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Health Washing. Part Two: What Is It And How Might It Affect You?

Health washing is used to describe an ideology that proclaims to be ‘healthy’ but in fact is the opposite.

“Health-washing is a term used when a company or group positions themselves as a leader in healthy eating or ideas, while actually engaging in practices that may be contributing to our poor health.” Meghan Telpner.

Companies and individuals use terminology, branding and social media campaigns to make profit from ideals the general public believe in and invest their time and money into. It’s an extremely clever and devious way of making us feel like we are working on improving our health and wellbeing while actually causing harm (even though we don’t recognise it). We buy into a lifestyle choice thinking we are being healthy but in fact just lining the pockets of someone else.

The health and well-being sector is a highly profitable market as highlighted by the Global Wellness Institutes data below. With all this money we are spending you would think that our health and wellbeing is improving, wouldn’t you? But yet our Governments are still telling us that we are obese, at risk of developing diabetes, heart and lung diseases. That suicide rates are increasing, mental health charities are over worked. That we don’t do the Government’s recommended 150mins of exercise a week and our children are less active and more vulnerable than ever before.

The Food Industry.

Health washing in the food industry is well documented online. I have found pages of articles and blogs on the subject. Some of them are in the references and make a good read. Labelling and advertising campaigns have led us to believe some foods have super powers while others will make us fat and that labels saying ‘low fat’, ‘no added sugar’, ‘natural ingredients’, ‘high in protein’ and the colour green mean that a product must be healthy. More recently I’ve noticed companies and supermarkets jumping on the veganism/plant based wagon. Promoting them as a healthier choice, believe me, many of these products are far from healthy. As a fellow vegan I can assure you vegans are no healthier or unhealthier than omnivores. A lifestyle that was once mocked and belittled is now endorsed by celebrities, sportspeople and social media influencers alike. Why? Because it’s ethically right? Because it’s better for the environment? No, of course not. It’s about predicting trends that will make a profit.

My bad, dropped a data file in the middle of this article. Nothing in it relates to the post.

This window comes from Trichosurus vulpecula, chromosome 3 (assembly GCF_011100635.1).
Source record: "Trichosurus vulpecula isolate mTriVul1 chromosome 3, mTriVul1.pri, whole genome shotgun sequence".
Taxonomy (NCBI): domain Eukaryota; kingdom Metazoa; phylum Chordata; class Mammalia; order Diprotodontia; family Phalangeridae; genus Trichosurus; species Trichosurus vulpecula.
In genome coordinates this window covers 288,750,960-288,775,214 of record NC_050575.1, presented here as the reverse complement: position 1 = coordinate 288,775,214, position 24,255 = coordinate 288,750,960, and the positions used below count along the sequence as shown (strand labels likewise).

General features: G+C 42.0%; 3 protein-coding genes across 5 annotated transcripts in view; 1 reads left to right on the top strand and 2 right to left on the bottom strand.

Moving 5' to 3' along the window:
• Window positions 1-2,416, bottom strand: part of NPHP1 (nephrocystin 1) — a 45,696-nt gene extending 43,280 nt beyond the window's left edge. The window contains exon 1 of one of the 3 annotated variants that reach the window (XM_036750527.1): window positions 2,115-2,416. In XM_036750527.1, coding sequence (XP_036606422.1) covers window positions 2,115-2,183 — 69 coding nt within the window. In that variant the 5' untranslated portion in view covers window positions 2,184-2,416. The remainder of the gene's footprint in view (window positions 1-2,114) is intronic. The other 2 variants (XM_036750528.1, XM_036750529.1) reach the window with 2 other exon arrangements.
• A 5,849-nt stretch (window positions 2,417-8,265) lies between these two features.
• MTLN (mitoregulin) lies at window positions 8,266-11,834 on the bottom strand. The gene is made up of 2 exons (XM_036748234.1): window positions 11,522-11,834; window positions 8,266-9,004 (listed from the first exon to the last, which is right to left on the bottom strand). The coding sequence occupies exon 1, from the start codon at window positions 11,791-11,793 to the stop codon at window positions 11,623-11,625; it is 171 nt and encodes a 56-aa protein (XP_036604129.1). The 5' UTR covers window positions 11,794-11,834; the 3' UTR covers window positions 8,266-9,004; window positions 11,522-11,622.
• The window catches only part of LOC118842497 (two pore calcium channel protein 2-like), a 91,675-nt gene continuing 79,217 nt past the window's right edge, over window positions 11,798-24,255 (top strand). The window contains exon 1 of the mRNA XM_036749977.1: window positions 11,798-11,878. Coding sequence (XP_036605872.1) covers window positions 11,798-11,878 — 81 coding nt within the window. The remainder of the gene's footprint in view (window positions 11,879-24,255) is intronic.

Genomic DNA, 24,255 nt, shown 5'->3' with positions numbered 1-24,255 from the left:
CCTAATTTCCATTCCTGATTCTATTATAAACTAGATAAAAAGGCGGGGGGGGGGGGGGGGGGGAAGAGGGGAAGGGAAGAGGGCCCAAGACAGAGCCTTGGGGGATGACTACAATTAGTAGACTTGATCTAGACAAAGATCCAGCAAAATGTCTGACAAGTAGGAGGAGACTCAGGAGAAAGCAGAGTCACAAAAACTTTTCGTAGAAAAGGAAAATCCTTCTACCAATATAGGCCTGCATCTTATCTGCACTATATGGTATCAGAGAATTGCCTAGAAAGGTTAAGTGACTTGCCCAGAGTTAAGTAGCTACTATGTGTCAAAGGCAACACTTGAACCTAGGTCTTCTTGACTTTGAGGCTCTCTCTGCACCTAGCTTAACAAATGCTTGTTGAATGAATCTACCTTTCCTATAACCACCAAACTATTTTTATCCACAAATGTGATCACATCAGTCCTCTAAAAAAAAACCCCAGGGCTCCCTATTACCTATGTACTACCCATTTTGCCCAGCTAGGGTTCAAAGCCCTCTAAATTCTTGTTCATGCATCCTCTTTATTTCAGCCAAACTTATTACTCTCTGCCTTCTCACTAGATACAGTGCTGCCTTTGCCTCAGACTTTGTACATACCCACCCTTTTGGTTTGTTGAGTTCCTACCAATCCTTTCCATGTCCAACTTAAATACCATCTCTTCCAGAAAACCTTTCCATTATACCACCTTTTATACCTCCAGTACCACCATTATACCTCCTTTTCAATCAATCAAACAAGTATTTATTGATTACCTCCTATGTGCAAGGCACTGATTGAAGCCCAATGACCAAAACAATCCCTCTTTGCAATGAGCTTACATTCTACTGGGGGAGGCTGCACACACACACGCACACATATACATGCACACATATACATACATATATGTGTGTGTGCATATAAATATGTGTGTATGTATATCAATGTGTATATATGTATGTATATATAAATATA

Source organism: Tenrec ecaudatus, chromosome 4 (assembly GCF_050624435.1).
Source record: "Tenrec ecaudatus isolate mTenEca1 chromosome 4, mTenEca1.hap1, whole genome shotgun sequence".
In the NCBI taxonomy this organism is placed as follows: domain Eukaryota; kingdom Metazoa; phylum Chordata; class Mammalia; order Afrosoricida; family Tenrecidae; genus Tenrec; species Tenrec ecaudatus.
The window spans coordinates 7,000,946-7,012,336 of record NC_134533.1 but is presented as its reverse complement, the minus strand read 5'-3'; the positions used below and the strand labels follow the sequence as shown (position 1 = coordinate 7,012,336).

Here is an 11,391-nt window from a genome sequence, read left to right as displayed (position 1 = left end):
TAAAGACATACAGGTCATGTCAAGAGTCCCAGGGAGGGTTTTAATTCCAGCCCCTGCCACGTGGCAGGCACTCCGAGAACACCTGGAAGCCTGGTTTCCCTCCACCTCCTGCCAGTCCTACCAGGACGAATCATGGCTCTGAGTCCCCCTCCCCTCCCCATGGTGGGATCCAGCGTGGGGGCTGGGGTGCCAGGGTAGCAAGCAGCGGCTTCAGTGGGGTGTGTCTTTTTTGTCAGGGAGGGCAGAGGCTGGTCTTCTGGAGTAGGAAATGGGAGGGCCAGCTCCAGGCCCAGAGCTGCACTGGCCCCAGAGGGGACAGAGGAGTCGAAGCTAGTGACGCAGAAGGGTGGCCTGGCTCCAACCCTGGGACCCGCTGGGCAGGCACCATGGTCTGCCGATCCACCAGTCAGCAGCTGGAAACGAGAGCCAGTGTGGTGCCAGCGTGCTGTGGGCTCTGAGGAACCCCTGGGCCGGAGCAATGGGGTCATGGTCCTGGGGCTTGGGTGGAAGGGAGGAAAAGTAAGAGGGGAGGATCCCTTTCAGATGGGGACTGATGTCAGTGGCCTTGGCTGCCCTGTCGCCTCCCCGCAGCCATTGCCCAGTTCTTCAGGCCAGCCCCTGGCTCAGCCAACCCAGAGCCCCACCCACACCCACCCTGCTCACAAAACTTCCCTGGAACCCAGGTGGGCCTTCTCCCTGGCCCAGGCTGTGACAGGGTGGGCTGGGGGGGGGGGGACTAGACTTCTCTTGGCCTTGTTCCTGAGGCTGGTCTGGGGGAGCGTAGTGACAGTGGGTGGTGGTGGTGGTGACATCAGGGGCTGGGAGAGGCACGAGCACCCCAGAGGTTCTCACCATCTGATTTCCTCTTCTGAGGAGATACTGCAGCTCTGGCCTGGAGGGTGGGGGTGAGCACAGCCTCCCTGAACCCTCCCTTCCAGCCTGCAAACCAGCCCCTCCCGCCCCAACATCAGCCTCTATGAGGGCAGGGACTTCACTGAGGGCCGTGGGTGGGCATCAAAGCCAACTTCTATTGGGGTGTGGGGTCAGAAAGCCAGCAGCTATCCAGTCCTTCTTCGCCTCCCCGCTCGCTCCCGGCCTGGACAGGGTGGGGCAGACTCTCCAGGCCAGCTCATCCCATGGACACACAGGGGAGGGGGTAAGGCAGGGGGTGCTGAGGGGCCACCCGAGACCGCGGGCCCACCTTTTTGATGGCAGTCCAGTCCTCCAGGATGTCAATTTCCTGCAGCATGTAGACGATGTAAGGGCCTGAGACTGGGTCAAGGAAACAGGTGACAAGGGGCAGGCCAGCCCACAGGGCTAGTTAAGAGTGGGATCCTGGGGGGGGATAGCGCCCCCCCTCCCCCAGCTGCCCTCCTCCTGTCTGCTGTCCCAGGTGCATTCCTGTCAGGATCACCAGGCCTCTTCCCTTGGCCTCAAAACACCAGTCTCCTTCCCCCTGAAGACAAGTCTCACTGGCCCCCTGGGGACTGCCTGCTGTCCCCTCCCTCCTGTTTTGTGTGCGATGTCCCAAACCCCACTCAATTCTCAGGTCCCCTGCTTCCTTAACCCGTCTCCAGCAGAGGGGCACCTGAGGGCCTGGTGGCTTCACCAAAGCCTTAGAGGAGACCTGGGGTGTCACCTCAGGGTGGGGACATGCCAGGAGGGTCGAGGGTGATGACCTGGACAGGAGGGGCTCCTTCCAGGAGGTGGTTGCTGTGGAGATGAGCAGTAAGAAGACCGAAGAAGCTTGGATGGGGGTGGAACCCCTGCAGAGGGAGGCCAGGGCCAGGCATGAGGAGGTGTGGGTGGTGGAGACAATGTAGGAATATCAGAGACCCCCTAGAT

“The global vegan food market size is expected to grow from $13.55 billion in 2021 to $14.45 billion in 2022 at a compound annual growth rate (CAGR) of 6.6%. The vegan food market is expected to grow to $18.73 billion in 2026 at a CAGR of 6.7%.” The Business Research Company.

On the other side, the meat and dairy industry has used ‘health’ messages to endorse their products. For example, the strong, lean, muscular man tucking into his steak. The pretty, thin woman eating her low fat yoghurt. Or the smiling, happy child munching through their lump of cheese. All with captions saying things like “a good source of protein. May contribute to healthy bone development. Contains energy boosting vitamins. Etc, etc.”

“In the UK, 13 minutes of midday sunlight exposure during summer three times per week is enough to maintain healthy levels among Caucasian adults.”

So, maybe instead of buying a product that says added vitamin D and potentially costing you more, you could just get outdoors more often?

The worst of the lot are supplement companies. If I bought everything these companies told me I needed I would be poor and have no cupboard space left in my kitchen! Their marketing is ruthless and prey on the naïve or desperate. I do think people are getting savvy to these food and supplement practices and are beginning to see through them which is great. However, the real hidden troll in the health washing debate is the fitness industry and quite possibly your personal trainer.

The Fitness Industry